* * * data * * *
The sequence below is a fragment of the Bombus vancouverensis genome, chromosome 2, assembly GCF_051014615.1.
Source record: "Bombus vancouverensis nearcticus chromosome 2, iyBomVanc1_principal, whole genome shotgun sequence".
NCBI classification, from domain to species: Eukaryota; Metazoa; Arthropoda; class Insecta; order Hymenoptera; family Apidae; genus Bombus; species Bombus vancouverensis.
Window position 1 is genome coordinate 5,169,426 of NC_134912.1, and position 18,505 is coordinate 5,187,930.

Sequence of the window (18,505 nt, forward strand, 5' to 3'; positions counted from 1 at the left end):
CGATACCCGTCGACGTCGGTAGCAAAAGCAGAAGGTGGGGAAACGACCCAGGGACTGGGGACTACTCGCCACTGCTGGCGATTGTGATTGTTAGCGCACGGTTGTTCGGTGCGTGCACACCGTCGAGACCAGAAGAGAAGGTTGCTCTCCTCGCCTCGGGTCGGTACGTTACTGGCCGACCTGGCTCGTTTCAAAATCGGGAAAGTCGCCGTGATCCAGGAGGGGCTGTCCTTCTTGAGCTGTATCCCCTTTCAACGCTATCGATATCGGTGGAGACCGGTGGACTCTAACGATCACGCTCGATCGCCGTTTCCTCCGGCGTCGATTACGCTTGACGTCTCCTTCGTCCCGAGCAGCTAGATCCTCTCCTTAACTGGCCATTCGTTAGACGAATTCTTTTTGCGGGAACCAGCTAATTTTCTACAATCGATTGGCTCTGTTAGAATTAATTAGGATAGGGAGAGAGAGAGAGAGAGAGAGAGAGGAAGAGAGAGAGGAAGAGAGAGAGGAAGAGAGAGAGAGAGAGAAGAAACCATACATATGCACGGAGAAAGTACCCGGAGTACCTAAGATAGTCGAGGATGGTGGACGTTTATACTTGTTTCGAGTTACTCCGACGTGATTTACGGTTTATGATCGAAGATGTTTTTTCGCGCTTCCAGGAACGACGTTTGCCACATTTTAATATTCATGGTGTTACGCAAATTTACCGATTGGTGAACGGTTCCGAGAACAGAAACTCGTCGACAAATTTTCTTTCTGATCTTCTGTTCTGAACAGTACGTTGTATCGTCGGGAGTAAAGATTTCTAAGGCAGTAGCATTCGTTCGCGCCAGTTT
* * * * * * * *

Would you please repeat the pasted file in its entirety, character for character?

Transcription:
The sequence below is a fragment of the Bombus vancouverensis genome, chromosome 2, assembly GCF_051014615.1.
Source record: "Bombus vancouverensis nearcticus chromosome 2, iyBomVanc1_principal, whole genome shotgun sequence".
NCBI classification, from domain to species: Eukaryota; Metazoa; Arthropoda; class Insecta; order Hymenoptera; family Apidae; genus Bombus; species Bombus vancouverensis.
Window position 1 is genome coordinate 5,169,426 of NC_134912.1, and position 18,505 is coordinate 5,187,930.

Sequence of the window (18,505 nt, forward strand, 5' to 3'; positions counted from 1 at the left end):
CGATACCCGTCGACGTCGGTAGCAAAAGCAGAAGGTGGGGAAACGACCCAGGGACTGGGGACTACTCGCCACTGCTGGCGATTGTGATTGTTAGCGCACGGTTGTTCGGTGCGTGCACACCGTCGAGACCAGAAGAGAAGGTTGCTCTCCTCGCCTCGGGTCGGTACGTTACTGGCCGACCTGGCTCGTTTCAAAATCGGGAAAGTCGCCGTGATCCAGGAGGGGCTGTCCTTCTTGAGCTGTATCCCCTTTCAACGCTATCGATATCGGTGGAGACCGGTGGACTCTAACGATCACGCTCGATCGCCGTTTCCTCCGGCGTCGATTACGCTTGACGTCTCCTTCGTCCCGAGCAGCTAGATCCTCTCCTTAACTGGCCATTCGTTAGACGAATTCTTTTTGCGGGAACCAGCTAATTTTCTACAATCGATTGGCTCTGTTAGAATTAATTAGGATAGGGAGAGAGAGAGAGAGAGAGAGAGAGGAAGAGAGAGAGGAAGAGAGAGAGGAAGAGAGAGAGAGAGAGAAGAAACCATACATATGCACGGAGAAAGTACCCGGAGTACCTAAGATAGTCGAGGATGGTGGACGTTTATACTTGTTTCGAGTTACTCCGACGTGATTTACGGTTTATGATCGAAGATGTTTTTTCGCGCTTCCAGGAACGACGTTTGCCACATTTTAATATTCATGGTGTTACGCAAATTTACCGATTGGTGAACGGTTCCGAGAACAGAAACTCGTCGACAAATTTTCTTTCTGATCTTCTGTTCTGAACAGTACGTTGTATCGTCGGGAGTAAAGATTTCTAAGGCAGTAGCATTCGTTCGCGCCAGTTT